In fact, each of those building blocks has been shown by modern science to be flawed. The depiction of humans as selfish individuals, the view of nature as a resource to be exploited, and the idea that technology alone can fix our biggest problems are all profound misconceptions that have collectively led our civilization down an accelerating path to disaster. The only way we can truly change our trajectory is by approaching society’s problems from the foundation of an alternative worldview—one that affirms life, rather than the accumulation of wealth above all else.

Big History, however, seems to have chosen to reside in the ontological domain of modernism; as a result, it sees itself as detached from the very processes it purports to study. Perhaps this is out of deference to funders and proponents like Bill Gates, or perhaps from a deeper desire to be fully embraced by the mainstream academy, and therefore to avoid any value orientation that may undermine its presumed objectivity.

The study of society as a complex system, however, cannot be divorced from a value stance. While Big History embraces a systems-based understanding of evolutionary change, it has appeared less willing to follow some of the ontological implications of systems thinking, which erode the sacrosanct distinction between the observer and observed that allows scientists to claim their methodology is “value-free.”

In recent decades, systems thinkers in multiple scientific disciplines have overturned this notion of pristine scientific objectivity. Recognizing nature as a dynamic, self-organized fractal complex of nonlinear systems, which can only be truly understood in terms of how each part relates to each other and the whole, they have shown how these principles apply, not just to the natural world, but also our own human social systems. A crucial implication is that the observer is part of what is being observed, with the result that the observer’s conclusions and ensuing actions feed back into the very system being investigated.

This insight holds important ethical implications for how we approach the great problems facing humanity. Once you recognize that you are part of the system you are analyzing, there is a moral imperative to act on your findings, and to raise awareness of others regarding their own intrinsic responsibilities. The future is not a spectator sport—in fact, every one of us is on the team and can make a difference in the outcome.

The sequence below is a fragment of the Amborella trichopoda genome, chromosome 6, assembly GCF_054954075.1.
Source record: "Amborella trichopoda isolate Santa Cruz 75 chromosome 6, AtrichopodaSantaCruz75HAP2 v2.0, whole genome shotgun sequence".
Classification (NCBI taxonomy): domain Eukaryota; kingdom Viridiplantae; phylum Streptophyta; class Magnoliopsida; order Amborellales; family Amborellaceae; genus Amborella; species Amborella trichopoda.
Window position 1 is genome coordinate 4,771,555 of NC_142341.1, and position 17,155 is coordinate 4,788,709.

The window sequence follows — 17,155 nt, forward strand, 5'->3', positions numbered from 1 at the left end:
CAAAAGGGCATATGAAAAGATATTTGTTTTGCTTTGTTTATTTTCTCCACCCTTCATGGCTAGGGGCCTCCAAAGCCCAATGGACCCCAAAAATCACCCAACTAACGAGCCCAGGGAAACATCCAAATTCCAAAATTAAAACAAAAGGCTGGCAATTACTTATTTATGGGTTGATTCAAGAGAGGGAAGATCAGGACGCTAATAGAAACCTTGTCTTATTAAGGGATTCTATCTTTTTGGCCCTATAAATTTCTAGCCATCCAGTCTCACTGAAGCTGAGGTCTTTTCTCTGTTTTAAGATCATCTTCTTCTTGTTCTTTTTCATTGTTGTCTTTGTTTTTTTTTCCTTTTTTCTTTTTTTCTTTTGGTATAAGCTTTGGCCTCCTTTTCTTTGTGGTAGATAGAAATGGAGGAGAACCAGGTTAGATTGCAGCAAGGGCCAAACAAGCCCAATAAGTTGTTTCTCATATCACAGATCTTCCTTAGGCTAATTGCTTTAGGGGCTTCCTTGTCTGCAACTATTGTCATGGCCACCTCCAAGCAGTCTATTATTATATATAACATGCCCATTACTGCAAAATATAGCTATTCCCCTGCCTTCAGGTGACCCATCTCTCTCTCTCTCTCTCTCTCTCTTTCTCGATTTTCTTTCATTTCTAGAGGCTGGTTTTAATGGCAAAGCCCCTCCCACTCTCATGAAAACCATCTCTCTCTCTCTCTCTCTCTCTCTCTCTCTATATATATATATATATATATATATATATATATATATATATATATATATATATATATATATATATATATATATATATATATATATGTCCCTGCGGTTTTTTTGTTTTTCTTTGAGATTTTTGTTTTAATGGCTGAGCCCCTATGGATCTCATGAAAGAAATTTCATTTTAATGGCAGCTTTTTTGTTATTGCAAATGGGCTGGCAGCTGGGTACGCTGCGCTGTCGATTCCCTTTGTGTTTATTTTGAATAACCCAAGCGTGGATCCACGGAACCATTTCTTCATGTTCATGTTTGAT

This is where I believe Big History may part company with the urgent imperative felt by those of us working on catalyzing deep systemic transformation. At this point, global norms need to shift to a worldview arising from a recognition of our deep interconnectedness with each other and all aspects of the universe, one that exalts the primacy of life through its entire value system. This alternative worldview already exists—it has been constructed over millennia by wisdom traditions around the world and is soundly validated by the findings of modern science—but it has not yet achieved widespread adoption.

If humanity makes it through the cataclysms of this century with an intact civilization, it will likely be because enough people, seeing the bankruptcy of the current worldview, have reoriented their value system toward that life-affirming worldview. It would be wonderful if Big History could play a part in this transformation, but to do so, its proponents may first need to reevaluate some of their own ontological moorings.


Photo by Egor Myznik on Unsplash

Jeremy Lent

Jeremy Lent is an author of two award-winning books, The Patterning Instinct: A Cultural History of Humanity’s Search for Meaning, and The Web of Meaning: Integrating Science and Traditional Wisdom to Find Our Place in the Universe.. He has written extensively about the vision of, and pathways toward, an ecological civilization and is founder of the Deep Transformation Network. More information... Read more.

Tags: Big History, building resilient societies, interbeing, social transformation, The Great Transition